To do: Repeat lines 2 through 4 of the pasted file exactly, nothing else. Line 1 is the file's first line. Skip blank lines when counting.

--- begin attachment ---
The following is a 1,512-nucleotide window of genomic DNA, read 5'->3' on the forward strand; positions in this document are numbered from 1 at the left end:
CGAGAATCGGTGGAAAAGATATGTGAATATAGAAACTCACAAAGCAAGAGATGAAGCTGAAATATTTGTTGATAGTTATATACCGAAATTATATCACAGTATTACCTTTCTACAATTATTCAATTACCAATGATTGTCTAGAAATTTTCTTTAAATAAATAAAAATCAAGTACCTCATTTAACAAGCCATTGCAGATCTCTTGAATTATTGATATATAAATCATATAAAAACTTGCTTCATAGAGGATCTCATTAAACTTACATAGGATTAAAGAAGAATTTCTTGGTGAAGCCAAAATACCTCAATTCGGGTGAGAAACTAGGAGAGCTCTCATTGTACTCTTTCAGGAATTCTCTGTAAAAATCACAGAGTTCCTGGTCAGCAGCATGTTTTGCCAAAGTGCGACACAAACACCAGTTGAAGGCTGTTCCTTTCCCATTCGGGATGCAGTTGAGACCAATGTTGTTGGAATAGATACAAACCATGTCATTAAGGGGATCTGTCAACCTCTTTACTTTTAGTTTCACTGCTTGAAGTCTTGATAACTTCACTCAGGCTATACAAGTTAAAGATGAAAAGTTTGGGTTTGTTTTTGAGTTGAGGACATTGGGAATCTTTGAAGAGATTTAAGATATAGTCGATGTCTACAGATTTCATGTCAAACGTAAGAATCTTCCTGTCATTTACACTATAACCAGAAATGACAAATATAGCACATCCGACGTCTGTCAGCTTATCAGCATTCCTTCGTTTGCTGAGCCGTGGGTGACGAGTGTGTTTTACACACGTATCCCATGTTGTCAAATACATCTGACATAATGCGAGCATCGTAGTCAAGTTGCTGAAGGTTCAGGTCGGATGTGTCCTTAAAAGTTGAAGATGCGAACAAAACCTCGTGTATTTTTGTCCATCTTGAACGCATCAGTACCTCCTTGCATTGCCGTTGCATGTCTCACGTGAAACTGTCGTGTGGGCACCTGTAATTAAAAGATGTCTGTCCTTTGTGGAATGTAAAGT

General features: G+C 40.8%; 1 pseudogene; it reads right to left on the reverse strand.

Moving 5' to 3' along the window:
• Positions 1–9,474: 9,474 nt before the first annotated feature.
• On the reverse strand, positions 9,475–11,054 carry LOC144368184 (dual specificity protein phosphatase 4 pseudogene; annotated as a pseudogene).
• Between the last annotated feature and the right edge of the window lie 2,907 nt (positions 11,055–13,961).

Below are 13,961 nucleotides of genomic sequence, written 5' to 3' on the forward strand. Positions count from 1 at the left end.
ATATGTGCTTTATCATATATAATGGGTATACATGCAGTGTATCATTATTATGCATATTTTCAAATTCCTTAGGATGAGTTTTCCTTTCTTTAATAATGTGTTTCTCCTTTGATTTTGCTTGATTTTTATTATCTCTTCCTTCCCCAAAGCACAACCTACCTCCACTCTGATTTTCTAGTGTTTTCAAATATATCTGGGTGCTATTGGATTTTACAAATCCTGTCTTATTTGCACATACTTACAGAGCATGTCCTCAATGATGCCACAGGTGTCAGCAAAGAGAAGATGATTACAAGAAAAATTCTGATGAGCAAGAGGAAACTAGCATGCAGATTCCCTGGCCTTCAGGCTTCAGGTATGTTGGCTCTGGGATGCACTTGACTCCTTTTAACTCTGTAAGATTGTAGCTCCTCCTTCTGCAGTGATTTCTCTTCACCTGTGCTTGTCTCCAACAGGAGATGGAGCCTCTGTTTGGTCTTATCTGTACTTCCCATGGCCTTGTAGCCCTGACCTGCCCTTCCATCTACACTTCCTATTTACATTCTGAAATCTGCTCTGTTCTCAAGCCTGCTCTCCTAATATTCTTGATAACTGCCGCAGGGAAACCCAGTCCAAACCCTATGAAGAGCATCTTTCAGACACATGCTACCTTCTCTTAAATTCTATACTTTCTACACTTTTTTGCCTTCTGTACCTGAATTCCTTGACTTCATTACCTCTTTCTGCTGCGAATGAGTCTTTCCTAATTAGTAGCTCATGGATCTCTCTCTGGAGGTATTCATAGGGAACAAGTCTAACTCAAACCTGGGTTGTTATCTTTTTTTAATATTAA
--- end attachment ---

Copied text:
CGAGAATCGGTGGAAAAGATATGTGAATATAGAAACTCACAAAGCAAGAGATGAAGCTGAAATATTTGTTGATAGTTATATACCGAAATTATATCACAGTATTACCTTTCTACAATTATTCAATTACCAATGATTGTCTAGAAATTTTCTTTAAATAAATAAAAATCAAGTACCTCATTTAACAAGCCATTGCAGATCTCTTGAATTATTGATATATAAATCATATAAAAACTTGCTTCATAGAGGATCTCATTAAACTTACATAGGATTAAAGAAGAATTTCTTGGTGAAGCCAAAATACCTCAATTCGGGTGAGAAACTAGGAGAGCTCTCATTGTACTCTTTCAGGAATTCTCTGTAAAAATCACAGAGTTCCTGGTCAGCAGCATGTTTTGCCAAAGTGCGACACAAACACCAGTTGAAGGCTGTTCCTTTCCCATTCGGGATGCAGTTGAGACCAATGTTGTTGGAATAGATACAAACCATGTCATTAAGGGGATCTGTCAACCTCTTTACTTTTAGTTTCACTGCTTGAAGTCTTGATAACTTCACTCAGGCTATACAAGTTAAAGATGAAAAGTTTGGGTTTGTTTTTGAGTTGAGGACATTGGGAATCTTTGAAGAGATTTAAGATATAGTCGATGTCTACAGATTTCATGTCAAACGTAAGAATCTTCCTGTCATTTACACTATAACCAGAAATGACAAATATAGCACATCCGACGTCTGTCAGCTTATCAGCATTCCTTCGTTTGCTGAGCCGTGGGTGACGAGTGTGTTTTACACACGTATCCCATGTTGTCAAATACATCTGACATAATGCGAGCATCGTAGTCAAGTTGCTGAAGGTTCAGGTCGGATGTGTCCTTAAAAGTTGAAGATGCGAACAAAACCTCGTGTATTTTTGTCCATCTTGAACGCATCAGTACCTCCTTGCATTGCCGTTGCATGTCTCACGTGAAACTGTCGTGTGGGCACCTGTAATTAAAAGATGTCTGTCCTTTGTGGAATGTAAAGT

General features: G+C 40.8%; 1 pseudogene; it reads right to left on the reverse strand.

Moving 5' to 3' along the window: